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I'm very new to C and I decided to make a function called str_replace which replaces strings inside strings which have been made using malloc. It appears to work but can anyone find any room for improvements.

Any advice will be appreciated. I'd like to know if people think finding the number of occurrences to calculate the new string size was a good idea and if my use of pointers makes sense.

#include <stdlib.h>
#include <string.h>
#include <stdio.h>

char * str_replace(char * string,char * find,char * replace){
    //Replaces each occurence of a particular string inside a malloc-made string with another string
    char * pos = string;
    size_t replace_size = strlen(replace);
    size_t find_size = strlen(find);
    size_t excess = replace_size - find_size;
    //Get number of occurences
    int x = 0;
    while (1) {
        pos = strstr(pos,find);
        if (pos == NULL){
            break;
        }
        pos++;
        x++;
    }
    if (!x){ //No occurences so return with original string
        return string;
    }
    char * new_string = malloc(sizeof(char)*(strlen(string) + excess*x + 1)); //Plus 1 for null termination
    pos = string; //Reset pointer
    char * string_track = string; //Used to move around string.
    char * new_string_begin = new_string; //Begining of new string to return
    while (1) {
        pos = strstr(pos,find);
        if (pos == NULL){
            strcpy(new_string,string_track); //Fill in remainder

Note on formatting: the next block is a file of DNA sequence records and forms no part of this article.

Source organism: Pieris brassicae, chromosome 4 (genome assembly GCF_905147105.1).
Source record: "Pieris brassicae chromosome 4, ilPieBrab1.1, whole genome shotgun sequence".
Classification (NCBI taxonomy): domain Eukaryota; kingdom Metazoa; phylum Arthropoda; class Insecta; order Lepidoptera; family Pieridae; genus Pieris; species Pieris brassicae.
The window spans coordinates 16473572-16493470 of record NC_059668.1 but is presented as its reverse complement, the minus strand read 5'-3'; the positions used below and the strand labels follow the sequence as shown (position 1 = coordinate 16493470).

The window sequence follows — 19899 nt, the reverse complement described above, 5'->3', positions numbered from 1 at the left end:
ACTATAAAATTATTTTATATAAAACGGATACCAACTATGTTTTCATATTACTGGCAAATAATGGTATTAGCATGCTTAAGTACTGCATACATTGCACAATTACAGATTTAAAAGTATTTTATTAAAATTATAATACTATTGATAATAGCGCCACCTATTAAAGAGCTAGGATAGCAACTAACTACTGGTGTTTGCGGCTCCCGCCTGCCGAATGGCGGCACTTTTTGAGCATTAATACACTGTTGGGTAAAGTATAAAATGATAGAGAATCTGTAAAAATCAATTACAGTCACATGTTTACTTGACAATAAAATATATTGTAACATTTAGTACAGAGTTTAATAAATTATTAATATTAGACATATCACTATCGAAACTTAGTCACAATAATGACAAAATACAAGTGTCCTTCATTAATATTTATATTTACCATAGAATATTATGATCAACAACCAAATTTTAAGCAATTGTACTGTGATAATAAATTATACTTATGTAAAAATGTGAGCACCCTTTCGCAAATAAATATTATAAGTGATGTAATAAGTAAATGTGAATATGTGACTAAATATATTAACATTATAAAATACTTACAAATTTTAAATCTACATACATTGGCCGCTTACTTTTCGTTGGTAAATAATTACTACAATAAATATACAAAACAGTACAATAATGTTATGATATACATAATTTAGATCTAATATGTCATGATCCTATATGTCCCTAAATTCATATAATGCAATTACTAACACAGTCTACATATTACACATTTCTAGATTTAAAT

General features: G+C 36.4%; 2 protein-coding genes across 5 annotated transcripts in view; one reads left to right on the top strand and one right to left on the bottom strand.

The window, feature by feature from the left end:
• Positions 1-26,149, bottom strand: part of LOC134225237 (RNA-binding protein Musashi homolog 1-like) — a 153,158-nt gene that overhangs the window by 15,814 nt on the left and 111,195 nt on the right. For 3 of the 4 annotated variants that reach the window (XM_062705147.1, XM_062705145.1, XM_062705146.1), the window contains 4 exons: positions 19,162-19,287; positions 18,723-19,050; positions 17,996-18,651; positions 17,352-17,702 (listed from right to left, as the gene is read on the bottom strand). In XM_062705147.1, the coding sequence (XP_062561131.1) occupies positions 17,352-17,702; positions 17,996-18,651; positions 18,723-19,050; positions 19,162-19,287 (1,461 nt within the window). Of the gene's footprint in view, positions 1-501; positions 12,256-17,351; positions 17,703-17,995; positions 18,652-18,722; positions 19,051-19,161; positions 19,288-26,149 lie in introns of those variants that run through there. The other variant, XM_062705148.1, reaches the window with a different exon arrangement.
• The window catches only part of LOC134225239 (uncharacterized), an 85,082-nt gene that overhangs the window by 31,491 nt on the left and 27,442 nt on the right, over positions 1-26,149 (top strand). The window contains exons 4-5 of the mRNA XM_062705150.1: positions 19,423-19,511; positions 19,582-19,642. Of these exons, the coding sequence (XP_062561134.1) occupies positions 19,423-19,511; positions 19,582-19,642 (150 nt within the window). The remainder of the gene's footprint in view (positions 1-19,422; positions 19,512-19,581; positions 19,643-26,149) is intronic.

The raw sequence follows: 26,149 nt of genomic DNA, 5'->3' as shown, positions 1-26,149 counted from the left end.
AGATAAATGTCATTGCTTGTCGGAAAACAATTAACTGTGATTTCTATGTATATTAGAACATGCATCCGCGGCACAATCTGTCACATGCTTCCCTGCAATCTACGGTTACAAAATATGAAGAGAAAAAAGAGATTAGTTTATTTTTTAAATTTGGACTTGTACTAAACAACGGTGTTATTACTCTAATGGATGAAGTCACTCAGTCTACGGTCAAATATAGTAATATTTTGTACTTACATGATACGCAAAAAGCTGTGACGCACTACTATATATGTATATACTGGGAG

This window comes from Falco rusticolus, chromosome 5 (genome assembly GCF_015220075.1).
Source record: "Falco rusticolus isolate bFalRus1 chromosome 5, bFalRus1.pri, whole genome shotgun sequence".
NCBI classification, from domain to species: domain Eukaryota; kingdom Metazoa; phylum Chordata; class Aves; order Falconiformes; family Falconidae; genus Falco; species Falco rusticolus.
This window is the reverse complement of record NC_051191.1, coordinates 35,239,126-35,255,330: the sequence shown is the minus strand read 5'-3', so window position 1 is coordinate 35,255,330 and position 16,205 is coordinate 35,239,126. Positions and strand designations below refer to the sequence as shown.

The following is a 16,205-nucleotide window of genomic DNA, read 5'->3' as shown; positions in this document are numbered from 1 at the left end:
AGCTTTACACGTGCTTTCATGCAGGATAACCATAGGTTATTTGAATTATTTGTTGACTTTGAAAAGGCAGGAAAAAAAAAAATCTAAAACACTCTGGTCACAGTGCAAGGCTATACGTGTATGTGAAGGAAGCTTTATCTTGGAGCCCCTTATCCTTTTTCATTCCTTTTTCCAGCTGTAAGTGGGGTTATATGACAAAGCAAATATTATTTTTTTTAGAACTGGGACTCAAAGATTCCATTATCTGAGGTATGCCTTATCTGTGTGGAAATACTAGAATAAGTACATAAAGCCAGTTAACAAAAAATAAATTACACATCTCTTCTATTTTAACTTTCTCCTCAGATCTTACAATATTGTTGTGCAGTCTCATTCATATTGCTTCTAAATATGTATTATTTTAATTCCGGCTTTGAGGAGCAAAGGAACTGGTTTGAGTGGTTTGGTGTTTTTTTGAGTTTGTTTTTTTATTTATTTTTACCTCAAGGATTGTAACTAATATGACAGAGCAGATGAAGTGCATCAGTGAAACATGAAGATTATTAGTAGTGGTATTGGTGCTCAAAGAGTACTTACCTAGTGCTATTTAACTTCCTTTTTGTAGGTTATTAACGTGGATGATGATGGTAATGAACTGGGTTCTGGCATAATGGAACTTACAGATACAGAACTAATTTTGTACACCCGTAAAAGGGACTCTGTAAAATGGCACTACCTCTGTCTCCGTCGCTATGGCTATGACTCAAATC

break;
        }
        pos++;
        size_t seg_len = pos-string_track; //Length between found string and last
        strncpy(new_string,string_track,seg_len); //Copy string to just before pos
        new_string += seg_len - 1; //Go to point for replacement by adding what was added to pointer.
        strncpy(new_string,replace,replace_size);
        new_string += replace_size; //Go to point after what was replaced
        string_track = pos + find_size - 1; //Original string should go to point after found string.
    }
    free(string); //Remove old string
    return new_string_begin; //return new string
}

int main (int argc, const char * argv[]) {
    char * string = malloc(sizeof(char)*21);
    strcpy(string,"No,yes,no,yes,no,yes");
    printf("%s\n",string);
    string = strreplace(string, "no", "nope");
    printf("%s\n",string);
    free(string);
    string = malloc(sizeof(char)*21);
    strcpy(string,"No,yes,no,yes,no,yes");
    printf("%s\n",string);
    string = strreplace(string, "hello", "nope");
    printf("%s\n",string);
    free(string);
    string = malloc(sizeof(char)*21);
    strcpy(string,"No,yes,no,yes,no,yes");
    printf("%s\n",string);
    string = strreplace(string, "yes", "y");
    printf("%s\n",string);
    free(string);
    return 0;
}
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Try to store the position of the needles so you don't have to search twice. –  arthurprs Apr 23 '12 at 0:04

2 Answers 2

up vote 2 down vote accepted

Overall that's pretty solid, some things I would suggest would be

1) don't name the first argument "string" .. I think thats a little risky (doesn't string.h define a "string" symbol?)